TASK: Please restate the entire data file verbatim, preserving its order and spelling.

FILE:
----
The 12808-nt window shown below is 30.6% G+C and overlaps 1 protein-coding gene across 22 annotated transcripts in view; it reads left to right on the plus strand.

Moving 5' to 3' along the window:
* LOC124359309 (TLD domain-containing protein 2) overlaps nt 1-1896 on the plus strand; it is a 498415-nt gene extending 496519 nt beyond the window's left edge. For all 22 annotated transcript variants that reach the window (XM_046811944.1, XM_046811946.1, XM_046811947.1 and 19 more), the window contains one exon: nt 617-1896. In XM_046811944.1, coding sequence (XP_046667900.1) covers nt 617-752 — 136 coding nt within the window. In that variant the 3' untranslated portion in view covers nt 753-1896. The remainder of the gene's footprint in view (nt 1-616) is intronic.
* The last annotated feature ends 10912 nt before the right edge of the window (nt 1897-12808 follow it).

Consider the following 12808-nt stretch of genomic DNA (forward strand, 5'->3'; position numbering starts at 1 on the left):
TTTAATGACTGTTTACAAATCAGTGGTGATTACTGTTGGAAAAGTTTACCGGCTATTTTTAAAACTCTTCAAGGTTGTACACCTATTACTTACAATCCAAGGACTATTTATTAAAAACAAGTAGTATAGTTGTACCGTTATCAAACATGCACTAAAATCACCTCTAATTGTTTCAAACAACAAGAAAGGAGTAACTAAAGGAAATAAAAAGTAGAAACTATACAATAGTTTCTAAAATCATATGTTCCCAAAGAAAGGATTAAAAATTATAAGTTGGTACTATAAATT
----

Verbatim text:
The 12808-nt window shown below is 30.6% G+C and overlaps 1 protein-coding gene across 22 annotated transcripts in view; it reads left to right on the plus strand.

Moving 5' to 3' along the window:
* LOC124359309 (TLD domain-containing protein 2) overlaps nt 1-1896 on the plus strand; it is a 498415-nt gene extending 496519 nt beyond the window's left edge. For all 22 annotated transcript variants that reach the window (XM_046811944.1, XM_046811946.1, XM_046811947.1 and 19 more), the window contains one exon: nt 617-1896. In XM_046811944.1, coding sequence (XP_046667900.1) covers nt 617-752 — 136 coding nt within the window. In that variant the 3' untranslated portion in view covers nt 753-1896. The remainder of the gene's footprint in view (nt 1-616) is intronic.
* The last annotated feature ends 10912 nt before the right edge of the window (nt 1897-12808 follow it).

Consider the following 12808-nt stretch of genomic DNA (forward strand, 5'->3'; position numbering starts at 1 on the left):
TTTAATGACTGTTTACAAATCAGTGGTGATTACTGTTGGAAAAGTTTACCGGCTATTTTTAAAACTCTTCAAGGTTGTACACCTATTACTTACAATCCAAGGACTATTTATTAAAAACAAGTAGTATAGTTGTACCGTTATCAAACATGCACTAAAATCACCTCTAATTGTTTCAAACAACAAGAAAGGAGTAACTAAAGGAAATAAAAAGTAGAAACTATACAATAGTTTCTAAAATCATATGTTCCCAAAGAAAGGATTAAAAATTATAAGTTGGTACTATAAATT